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24x36_Template_ONWManhattan Bridge © 2012 – 2015 Remko Heemskerk

You’ll recognize the work of Netherlands-born artist Remko Heemskerk in New York City’s colorful and stylized See the City campaign. Now he’s revealed how every artwork is inspired by a personal connection to each of the buildings. Heemskerk first moved to Manhattan when his wife got a job at the United Nations three years ago. After working in advertising as a graphic designer and art director for 15 years, he decided to take a sabbatical when he arrived in Greenwich Village, rethink his career and start drawing again. It was then that he started creating his block-color works of streets and places – but he would only depict those that meant something to him and his wife.

Remko Heemskerk-East Village-Illustration-Posters-See the City-NYCEast 10th Street, East Village © 2012 – 2015 Remko Heemskerk

He said: “Every illustration has a personal story for us. East 10th Street was the street where we lived. When I was smoking out of the window I saw basically that picture. Every morning my wife and I walked to our work places. At a specific crossing on Park Avenue we kissed each other goodbye, while facing the Chrysler Building, which was beautiful highlighted in the morning sun.

Remko Heemskerk-Chrsyler Buliding-Illustration-Posters-See the City-NYCChrysler Building,  © 2012 – 2015 Remko Heemskerk

 

“My wife worked in a building next to the Chrysler on the 9th floor. When I visited her I was staring at it through the window always thinking: I have to draw this one, all those details, those lines, they’re fascinating.”

“And on the Lower East Side, the Bowery to be exact, there’s a large stencil by the street artist Shepard Fairey, called Obey.

“As we saw this artwork we knew that we had to go into Rivington Street because we were in the neighborhood of our favorite pub, the Hair of the Dog, on Orchard. So, for us, Obey is a gateway to the Lower East Side with cheap beer and good snacks.”

Remko Heemskerk-Obey Shepard Fairey-Illustration-Posters-See the City-NYCShepard Fairey, Obey, Lower East Side.  © 2012 – 2015 Remko Heemskerk

Heemskerk sketches ideas on paper before transferring these images to Adobe Illustrator and Photoshop. And all of his New York works seem to have a building, or an aspect of a building, highlighted more than the rest, drawing the eye to it.

The artist says this is deliberate. “I had that idea for a long time. Some buildings are so grey and boring that I can’t see them without color. I always say that my artwork is pure architecture but the color represents the vibe and the people in the city.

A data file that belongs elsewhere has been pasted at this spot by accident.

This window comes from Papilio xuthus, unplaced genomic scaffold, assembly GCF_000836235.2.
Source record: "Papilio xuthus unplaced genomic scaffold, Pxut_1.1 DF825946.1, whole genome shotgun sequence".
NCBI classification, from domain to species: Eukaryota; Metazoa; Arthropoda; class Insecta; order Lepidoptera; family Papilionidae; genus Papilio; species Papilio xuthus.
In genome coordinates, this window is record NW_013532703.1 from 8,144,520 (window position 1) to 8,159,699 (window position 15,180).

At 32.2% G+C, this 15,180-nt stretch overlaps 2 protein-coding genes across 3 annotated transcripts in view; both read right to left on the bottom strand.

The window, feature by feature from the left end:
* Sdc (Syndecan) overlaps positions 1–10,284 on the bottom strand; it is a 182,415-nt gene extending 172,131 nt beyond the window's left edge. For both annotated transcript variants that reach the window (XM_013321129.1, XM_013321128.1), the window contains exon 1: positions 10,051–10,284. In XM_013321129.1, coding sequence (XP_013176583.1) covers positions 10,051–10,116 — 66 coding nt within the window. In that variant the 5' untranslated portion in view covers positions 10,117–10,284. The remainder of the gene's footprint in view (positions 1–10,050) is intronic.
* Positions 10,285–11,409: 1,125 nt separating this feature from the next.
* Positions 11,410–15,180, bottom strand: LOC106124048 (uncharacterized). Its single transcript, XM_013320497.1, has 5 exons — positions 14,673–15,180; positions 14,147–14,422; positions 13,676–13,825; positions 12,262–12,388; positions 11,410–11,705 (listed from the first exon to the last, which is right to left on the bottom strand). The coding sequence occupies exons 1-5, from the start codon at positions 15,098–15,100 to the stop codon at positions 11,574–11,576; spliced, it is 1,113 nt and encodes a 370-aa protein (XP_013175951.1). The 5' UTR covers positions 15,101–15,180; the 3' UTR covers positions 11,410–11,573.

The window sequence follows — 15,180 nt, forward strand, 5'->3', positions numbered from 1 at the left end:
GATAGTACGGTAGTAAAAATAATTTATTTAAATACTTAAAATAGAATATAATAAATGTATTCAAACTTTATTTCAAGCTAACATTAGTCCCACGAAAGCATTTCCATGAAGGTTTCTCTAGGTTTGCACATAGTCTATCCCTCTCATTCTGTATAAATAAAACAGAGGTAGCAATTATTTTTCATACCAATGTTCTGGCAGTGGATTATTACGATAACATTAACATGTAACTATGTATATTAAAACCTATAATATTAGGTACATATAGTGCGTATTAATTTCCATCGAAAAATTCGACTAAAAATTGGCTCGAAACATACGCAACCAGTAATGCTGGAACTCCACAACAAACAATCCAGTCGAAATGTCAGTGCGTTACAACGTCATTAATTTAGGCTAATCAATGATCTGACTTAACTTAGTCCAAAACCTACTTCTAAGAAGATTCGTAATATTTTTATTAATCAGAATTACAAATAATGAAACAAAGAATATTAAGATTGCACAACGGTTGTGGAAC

Remko Heemskerk-Empire State Building-Illustration-Posters-See the City-NYCEmpire State Building.  © 2012 – 2015 Remko Heemskerk

“A striking composition is more important than reality. I like to change the real world. Sometimes I put photos in Photoshop and copy and paste everything until I have the perfect picture. Those files can be a basis for an illustration file. But even then, I change everything in Illustrator.

“Sometimes the perspective isn’t right. Or the shadows don’t fit. That is just what I like about being an illustrator. I’m playing God and creating my own world.”

Remko Heemskerk-Flatiron Building-Illustration-Posters-See the City-NYCFlatiron Building. © 2012 – 2015 Remko Heemskerk

That self-created brightly colored world has seen the popularity of his work take off, with NYC & Company recently hiring him to design the beautiful vintage-style posters encouraging New Yorkers to visit their own city as tourists.

24x36_Template_ONWManhattan Bridge  © 2012 – 2015 Remko Heemskerk

Now residing in Haarlem in the Netherlands, Heemskerk continues to create his New York artworks from the many photos he took during his time there. But it’s clear that he still has an affinity for Manhattan.

He says: “I was born and raised in a small town in the Netherlands, which was so quiet and peaceful that I got stressed out. I don’t know why it is, but I sleep better when there are fire trucks driving through the streets with loud sirens.

“NYC is the most filthy city I’ve ever seen – the most chaotic too. It is noisy and crowded, you’re never alone, even when you’re in your own apartment, but I love it. I love the high-rise buildings, the long avenues, the people. It never stops, there is always more.”

See the posters from the See the City campaign. Art prints of Heemskerk’s work can be found here. This article was originally published on Boo York City.

1 Comment

  1. i absolutely love this artwork, i think it is fabulous and amazingly interesting. i adore him and everything he does. i wish to one day meet him and shake his hand and to become an artist just like him.

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